Ensemble Musica Humana | Turlough O'Carolan: A Life in Song

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Classical: Baroque Folk: Irish Traditional Moods: Instrumental
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Turlough O'Carolan: A Life in Song

by Ensemble Musica Humana

This groundbreaking album celebrates the legacy of 18th century Irish harper and composer, Turlough O'Carolan, bringing to life a collection of his lesser known music and poetry on period instruments.
Genre: Folk: Baroque
Release Date: 

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  Song Share Time Download
1. Planxty Burke
2:55 $0.99
2. Carolan's Draught / Carolan's Quarrel With the Landlady
3:38 $0.99
3. Dr. John Stafford (Carolan's Receipt)
3:02 $0.99
4. Carolan's Concerto
2:59 $0.99
5. Kean O'Hara
3:06 $0.99
6. George Brabazon, First Air / George Brabazon, Second Air
2:44 $0.99
7. Mrs. Judge
4:46 $0.99
8. Carolan's Ramble to Cashel
2:10 $0.99
9. Planxty O'Rourke / Planxty Sweeney
2:58 $0.99
10. Bridget Cruise, First Air
4:25 $0.99
11. Bridget Cruise, Third Air
1:57 $0.99
12. Bridget Cruise, Fourth Air
5:35 $0.99
13. Lord Inchiquin
3:51 $0.99
14. Eleanor Plunkett
3:15 $0.99
15. Hewlett
2:05 $0.99
16. Sheebeg and Sheemore
3:43 $0.99
17. Colonel John Irwin
2:12 $0.99
18. Fanny Power
3:04 $0.99
Downloads are available as MP3-320 files.


Album Notes
Turlough O’Carolan (1670-1738), the celebrated harper-composer, lived at a time of cross-cultural influences shaping the music of Ireland. In the early 18th century new classical styles from Britain and the continent became the fashion alongside Irish traditional music, and the same rich variety is echoed in Carolan’s compositions. As a professional travelling harper, Carolan composed musical ‘gifts’ for his aristocratic patrons, the tune named for the host and created in the patron’s preferred musical style. The broad array of stylistic genres presented in this recording range from ancient modal harp airs with gapped scales (Bridget Cruise, First Air) to the elegant dance forms of Europe’s High Baroque (Mrs. Judge). For lively tunes, Carolan framed his planxties in the popular forms of jigs and hornpipes (Planxty George Brabazons) as well as writing witty, sparkling drinking songs in a strophic style (Dr. John Stafford). Italian music was very much in vogue in 1700s Dublin, with works of the Baroque masters Corelli and Vivaldi performed in recitals throughout the city. In similar mode, Carolan cleverly infused his Irish music with an Italian touch, as in his Concerto, here arranged and performed in concerto form with alternating solo and tutti sections.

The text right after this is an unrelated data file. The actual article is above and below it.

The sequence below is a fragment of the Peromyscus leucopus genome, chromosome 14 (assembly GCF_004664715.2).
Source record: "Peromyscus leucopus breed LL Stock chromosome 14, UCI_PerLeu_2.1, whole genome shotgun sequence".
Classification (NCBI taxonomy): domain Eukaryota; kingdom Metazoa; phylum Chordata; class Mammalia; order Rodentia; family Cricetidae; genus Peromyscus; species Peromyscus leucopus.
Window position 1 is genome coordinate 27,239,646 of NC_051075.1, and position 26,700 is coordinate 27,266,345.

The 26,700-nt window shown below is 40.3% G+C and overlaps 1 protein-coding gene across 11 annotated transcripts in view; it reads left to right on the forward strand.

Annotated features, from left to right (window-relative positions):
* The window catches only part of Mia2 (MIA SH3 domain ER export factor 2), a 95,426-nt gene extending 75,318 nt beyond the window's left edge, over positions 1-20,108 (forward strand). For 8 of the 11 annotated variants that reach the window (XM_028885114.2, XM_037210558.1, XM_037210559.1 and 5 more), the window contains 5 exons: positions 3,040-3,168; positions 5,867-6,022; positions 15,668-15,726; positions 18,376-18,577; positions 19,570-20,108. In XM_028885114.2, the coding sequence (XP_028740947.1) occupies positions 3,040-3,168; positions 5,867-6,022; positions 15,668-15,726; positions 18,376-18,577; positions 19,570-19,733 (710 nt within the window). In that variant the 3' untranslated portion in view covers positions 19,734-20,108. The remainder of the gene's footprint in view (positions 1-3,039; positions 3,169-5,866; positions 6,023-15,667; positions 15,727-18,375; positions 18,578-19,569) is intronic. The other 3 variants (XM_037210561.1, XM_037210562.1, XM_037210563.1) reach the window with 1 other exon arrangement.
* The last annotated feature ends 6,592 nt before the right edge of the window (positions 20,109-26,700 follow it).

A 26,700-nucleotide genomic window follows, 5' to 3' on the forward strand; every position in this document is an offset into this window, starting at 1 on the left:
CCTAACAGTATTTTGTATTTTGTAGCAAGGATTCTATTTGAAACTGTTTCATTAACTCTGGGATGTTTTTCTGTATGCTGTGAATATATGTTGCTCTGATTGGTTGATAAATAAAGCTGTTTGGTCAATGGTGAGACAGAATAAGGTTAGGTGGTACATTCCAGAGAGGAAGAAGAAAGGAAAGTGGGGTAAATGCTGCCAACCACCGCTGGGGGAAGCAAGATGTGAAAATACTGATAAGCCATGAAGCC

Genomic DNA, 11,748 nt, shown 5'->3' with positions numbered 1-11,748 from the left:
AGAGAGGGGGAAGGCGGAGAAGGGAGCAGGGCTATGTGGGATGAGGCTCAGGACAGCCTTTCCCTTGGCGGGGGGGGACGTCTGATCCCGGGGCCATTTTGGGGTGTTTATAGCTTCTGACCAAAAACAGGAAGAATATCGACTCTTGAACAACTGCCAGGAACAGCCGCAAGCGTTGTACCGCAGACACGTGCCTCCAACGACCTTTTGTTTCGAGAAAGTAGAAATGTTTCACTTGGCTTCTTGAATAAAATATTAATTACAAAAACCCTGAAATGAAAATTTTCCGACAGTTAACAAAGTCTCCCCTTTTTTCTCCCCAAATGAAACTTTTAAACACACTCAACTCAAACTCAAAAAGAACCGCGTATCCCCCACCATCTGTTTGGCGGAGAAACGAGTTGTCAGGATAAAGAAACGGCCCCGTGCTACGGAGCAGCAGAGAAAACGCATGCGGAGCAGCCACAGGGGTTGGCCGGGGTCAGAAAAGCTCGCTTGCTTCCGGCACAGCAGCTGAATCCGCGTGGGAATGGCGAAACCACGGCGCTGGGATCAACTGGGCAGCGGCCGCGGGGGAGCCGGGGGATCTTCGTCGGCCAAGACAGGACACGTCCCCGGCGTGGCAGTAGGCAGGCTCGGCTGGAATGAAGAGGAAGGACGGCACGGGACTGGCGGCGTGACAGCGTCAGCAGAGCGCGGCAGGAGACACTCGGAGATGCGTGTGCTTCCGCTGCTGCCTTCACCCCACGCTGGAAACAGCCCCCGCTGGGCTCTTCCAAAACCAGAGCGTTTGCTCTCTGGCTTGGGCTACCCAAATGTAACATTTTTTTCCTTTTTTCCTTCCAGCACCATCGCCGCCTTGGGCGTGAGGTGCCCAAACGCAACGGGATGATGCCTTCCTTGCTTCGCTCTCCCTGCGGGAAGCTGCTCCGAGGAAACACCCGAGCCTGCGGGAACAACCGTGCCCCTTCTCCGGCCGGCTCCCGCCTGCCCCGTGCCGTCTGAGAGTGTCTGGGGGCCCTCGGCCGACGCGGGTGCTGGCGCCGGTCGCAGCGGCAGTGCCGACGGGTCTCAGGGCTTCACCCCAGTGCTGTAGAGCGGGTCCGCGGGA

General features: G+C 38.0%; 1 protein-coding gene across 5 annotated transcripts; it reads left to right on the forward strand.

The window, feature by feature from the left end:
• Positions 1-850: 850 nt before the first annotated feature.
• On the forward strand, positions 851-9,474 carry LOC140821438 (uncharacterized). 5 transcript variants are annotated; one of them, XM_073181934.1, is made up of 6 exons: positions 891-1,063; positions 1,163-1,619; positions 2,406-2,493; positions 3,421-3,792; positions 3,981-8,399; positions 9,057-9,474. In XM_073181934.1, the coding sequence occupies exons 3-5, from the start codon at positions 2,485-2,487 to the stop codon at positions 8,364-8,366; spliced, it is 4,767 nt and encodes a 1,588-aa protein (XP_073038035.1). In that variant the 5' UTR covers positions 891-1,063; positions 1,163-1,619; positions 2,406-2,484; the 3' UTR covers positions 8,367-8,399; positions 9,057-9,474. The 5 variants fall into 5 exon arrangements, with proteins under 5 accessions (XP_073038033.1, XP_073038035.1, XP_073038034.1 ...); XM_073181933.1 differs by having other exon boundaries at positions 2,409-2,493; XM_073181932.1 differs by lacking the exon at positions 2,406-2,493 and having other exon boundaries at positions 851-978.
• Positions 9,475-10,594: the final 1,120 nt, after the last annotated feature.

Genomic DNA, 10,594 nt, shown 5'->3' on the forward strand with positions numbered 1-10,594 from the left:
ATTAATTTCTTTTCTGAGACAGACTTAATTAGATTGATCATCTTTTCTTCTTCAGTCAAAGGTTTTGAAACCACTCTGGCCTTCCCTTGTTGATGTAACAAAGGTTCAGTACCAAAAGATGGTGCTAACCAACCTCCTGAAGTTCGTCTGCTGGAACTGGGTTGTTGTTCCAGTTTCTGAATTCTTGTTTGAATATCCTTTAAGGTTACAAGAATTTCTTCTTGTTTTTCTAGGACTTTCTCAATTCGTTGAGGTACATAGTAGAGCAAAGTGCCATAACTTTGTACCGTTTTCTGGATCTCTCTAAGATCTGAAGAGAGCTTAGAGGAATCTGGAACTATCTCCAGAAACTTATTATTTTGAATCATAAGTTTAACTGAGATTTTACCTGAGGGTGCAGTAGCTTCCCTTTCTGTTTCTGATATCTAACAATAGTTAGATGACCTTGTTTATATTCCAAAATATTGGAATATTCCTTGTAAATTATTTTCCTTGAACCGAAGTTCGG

In Carolan’s lifetime, harp tunes were handed down in an aural tradition, as many of the harp players, including Carolan, were blind. In time Carolan’s tunes began to appear in print, and the selections in the first published collection of Irish music, the Neal Collection of 1724, are predominantly by Carolan. As the 18th century progressed, these popular melodies lived on in the repertoires of the flute, violin and uilleann pipes, new instruments appreciated for their clearly audible tone and also their portability in contrast to the robust Gaelic harp. This recording, Turlough O’Carolan: A Life in Song, is an imagined re-creation of a gathering of musicians in a music room of the early 1800s, as Carolan’s music was ever more known from the published Bunting collections. In the style of the period, several melody instruments combine with Gaelic voice and harp accompaniment. Whereas the earlier wire strung harp, or clàirseach, of Carolan had a limited fixed tuning, by the early 1800s newly invented gut strung harps with sharping mechanisms were preferred as more idiomatic to chromatic classical art music. John Egan’s ‘Portable Irish Harp’ became the centerpiece of music rooms in Dublin and the great houses across Ireland, at hand for music-making along with flutes and pipes in family instrument collections.

Lidia Chang- Gerock flute, London (c.1820)
Laura Osterlund-recorder and whistle
Nancy Hurrell- Egan ‘Portable Irish Harp’, Dublin (c.1820), Sligo harp by Rick Kemper
Joseph Finnegan Beckwith- voice
Rosanne Santucci-uilleann pipes
Tony Keegan-percussion



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